Gary Johnson's Polling Finally Starts to Go Down
On the eve of the first presidential debate, the leading third-party candidate sees a mini-flurry of negative numbers
As someone who has written at least four times in this space (1, 2, 3, 4) about how the national poll numbers for Libertarian Party presidential nominee Gary Johnson have stubbornly (and ahistorically) refused to go down, I'm here to tell you that it looks like they finally might be inching that direction. The past two days have brought forth four surveys showing poll-over-poll declines, some of them quite large:
09/22-25 Quinnipiac: HC 44% DT 43% GJ 8% JS 2%
09/08-13 Quinnipiac: HC 41% DT 39% GJ 13% JS 4%
09/22-24 Economist/YouGov: HC 44% DT 41% GJ 5% JS 2%
09/18-19 Economist/YouGov: HC 40% DT 38% GJ 7% JS 2%
09/21-24 Bloomberg: DT 41% HC 43% GJ 8% JS 4%
08/05-08 Bloomberg: HC 44% DT 40% GJ 9% JS 4%
09/19-22 ABC News/Washington Post: HC 46% DT 44% GJ 5% JS 1%
09/05-08 ABC News/Washington Post: HC 46% DT 41% GJ 9% JS 2%
That's a four-poll average of 6.5 percent for the latest surveys, down from 9.5 percent in the most recent of those same four polls (Green Party nominee Jill Stein is also down, from 3.0 percent to 2.3). The Quinnipiac five-point drop was the biggest percentage-point change in any consecutive polls Johnson has seen this campaign, beating a record tied…uh, the day before by ABC News/Washington Post (which, incidentally, is one of the Big Five agencies selected by the Commission on Presidential Debates to determine eligibility; the Libertarian's average on those now stands at 7.4 percent, just under half of the required support).
What happens when you broaden the picture out a bit? I averaged out the latest September polls across 16 surveys, and compared the numbers for Johnson and Stein in the prior iterations of those same polls:
NEW: GJ 7.9% JS 2.8%
OLD: GJ 8.7% JS 3.3%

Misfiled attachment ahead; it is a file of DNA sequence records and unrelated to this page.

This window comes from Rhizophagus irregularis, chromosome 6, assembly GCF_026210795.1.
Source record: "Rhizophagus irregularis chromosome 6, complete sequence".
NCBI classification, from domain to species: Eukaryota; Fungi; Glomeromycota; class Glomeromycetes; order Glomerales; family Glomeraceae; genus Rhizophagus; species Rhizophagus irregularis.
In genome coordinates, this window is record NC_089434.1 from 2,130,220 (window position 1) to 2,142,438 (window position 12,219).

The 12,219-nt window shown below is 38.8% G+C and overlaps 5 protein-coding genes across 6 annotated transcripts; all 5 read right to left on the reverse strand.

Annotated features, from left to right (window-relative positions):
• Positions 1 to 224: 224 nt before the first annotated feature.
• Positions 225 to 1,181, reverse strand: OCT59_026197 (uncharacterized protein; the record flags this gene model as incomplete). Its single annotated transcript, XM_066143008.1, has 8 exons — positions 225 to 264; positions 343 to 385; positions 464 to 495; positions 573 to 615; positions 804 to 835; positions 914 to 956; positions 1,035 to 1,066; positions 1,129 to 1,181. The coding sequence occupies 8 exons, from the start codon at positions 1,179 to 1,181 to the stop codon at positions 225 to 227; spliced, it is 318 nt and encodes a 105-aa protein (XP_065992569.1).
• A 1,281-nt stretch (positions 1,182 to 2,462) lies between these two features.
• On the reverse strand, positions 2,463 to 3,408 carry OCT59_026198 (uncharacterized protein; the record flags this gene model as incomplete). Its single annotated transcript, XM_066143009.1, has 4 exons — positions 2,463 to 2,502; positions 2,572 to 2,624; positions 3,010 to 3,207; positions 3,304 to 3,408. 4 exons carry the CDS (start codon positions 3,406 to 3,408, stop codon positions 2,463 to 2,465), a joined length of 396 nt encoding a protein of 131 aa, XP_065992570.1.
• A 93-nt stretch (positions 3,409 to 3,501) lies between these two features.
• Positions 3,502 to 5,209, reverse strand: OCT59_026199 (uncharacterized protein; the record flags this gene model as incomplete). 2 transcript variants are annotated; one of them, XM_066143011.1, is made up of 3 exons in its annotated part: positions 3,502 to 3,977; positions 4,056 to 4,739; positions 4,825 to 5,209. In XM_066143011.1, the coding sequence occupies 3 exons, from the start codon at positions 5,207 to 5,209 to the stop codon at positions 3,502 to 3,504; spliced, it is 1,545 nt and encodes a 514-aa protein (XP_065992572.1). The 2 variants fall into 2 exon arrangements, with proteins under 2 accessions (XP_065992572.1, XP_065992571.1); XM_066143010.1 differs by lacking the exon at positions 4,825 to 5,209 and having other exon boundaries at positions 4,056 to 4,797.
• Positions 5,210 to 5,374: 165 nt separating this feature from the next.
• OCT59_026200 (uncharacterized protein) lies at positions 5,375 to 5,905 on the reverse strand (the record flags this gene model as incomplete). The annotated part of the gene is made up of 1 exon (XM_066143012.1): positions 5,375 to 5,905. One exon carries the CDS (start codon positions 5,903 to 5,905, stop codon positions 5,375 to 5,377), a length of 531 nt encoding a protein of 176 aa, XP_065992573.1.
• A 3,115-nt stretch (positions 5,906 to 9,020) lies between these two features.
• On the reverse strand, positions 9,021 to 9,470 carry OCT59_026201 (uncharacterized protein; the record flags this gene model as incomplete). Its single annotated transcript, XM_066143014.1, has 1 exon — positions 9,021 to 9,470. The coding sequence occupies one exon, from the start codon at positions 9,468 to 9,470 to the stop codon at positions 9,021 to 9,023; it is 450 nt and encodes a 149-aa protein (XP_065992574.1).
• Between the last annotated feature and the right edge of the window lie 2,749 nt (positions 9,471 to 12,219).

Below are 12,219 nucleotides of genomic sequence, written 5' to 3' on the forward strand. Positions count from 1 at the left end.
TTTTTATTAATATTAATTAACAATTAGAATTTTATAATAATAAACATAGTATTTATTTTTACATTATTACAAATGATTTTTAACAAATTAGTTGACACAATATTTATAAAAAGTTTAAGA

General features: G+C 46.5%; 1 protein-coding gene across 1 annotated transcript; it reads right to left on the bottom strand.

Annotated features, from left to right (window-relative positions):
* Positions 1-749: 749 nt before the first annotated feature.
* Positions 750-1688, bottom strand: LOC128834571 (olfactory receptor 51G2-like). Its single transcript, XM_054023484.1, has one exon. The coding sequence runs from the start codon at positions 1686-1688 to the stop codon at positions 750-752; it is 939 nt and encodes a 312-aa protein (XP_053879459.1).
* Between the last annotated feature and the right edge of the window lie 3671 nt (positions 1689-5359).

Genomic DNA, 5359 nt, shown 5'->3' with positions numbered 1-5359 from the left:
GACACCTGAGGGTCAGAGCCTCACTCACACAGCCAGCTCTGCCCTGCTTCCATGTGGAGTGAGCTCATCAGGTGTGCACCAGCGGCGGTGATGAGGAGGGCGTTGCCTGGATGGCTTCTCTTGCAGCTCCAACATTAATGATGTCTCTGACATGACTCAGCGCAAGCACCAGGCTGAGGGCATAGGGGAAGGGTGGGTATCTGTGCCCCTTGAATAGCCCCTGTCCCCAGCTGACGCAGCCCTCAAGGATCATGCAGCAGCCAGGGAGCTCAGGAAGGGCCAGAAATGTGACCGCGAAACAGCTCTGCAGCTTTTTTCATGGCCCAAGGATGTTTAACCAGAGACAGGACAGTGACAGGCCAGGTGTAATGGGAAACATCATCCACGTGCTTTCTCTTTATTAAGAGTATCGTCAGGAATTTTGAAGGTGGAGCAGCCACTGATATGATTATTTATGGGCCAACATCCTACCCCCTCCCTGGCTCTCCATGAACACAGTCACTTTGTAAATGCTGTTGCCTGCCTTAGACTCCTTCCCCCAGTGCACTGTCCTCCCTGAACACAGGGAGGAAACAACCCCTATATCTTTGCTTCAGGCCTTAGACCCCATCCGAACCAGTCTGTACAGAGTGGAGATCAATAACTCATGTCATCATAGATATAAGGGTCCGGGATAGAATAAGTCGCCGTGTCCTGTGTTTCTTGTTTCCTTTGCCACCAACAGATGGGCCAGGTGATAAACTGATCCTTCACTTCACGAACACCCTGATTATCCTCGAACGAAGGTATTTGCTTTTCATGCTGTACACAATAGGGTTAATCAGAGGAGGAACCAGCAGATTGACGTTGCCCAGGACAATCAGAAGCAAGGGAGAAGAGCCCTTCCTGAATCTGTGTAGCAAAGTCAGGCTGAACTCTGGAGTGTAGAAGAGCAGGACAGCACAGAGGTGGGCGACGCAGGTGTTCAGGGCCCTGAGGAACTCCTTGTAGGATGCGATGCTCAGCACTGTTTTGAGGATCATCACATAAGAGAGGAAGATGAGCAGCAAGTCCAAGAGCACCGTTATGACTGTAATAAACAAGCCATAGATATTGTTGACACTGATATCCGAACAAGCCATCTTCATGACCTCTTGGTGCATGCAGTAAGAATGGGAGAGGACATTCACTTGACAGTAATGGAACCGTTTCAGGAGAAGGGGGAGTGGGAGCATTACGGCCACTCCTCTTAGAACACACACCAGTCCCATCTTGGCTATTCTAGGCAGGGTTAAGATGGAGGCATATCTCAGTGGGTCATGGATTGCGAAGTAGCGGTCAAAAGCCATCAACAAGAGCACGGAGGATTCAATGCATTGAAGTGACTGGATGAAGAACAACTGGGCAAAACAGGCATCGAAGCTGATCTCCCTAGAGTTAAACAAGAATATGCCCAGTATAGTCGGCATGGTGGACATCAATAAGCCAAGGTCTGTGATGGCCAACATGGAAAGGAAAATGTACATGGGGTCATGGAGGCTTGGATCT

What's happening is plain as day: In all but one of those 16 polls, the newer version featured a smaller gap between two-way race and the four-way race. Or better stated in English, voters are leaving the third-party candidates in order to impact the two-party proceedings. Which certainly makes intuitive sense, given that the Clinton-Trump contest is pretty close to being tied. (Though as I mentioned last Thursday, several third-party presidential candidates have seen something like a dead cat bounce in October, before a last-second decline.) At any rate, FiveThirtyEight has ratcheted down its expectations for Johnson from 7.1 percent a month ago, to 6.5 percent today.
Is this beginning of a slide inexorable? I don't think so, for two reasons: 1) This election is just weird. Even Johnson's lack of decline up until now has been weird. Who knows what the hell will happen? Less flippantly, 2) tonight's debate, which will likely break viewership records, could change the trajectory of the campaign in all sorts of different ways, each with multiple potential ramifications. To cite one that could prove favorable to the Libertarian ticket, both Trump and Clinton could conceivably come off as unbearably awful, leading fence-sitters to jump desperately into any available new briar patch.
Make sure to tune into Facebook Live tonight for my interview with Gary Johnson and Bill Weld at 6 p.m. ET.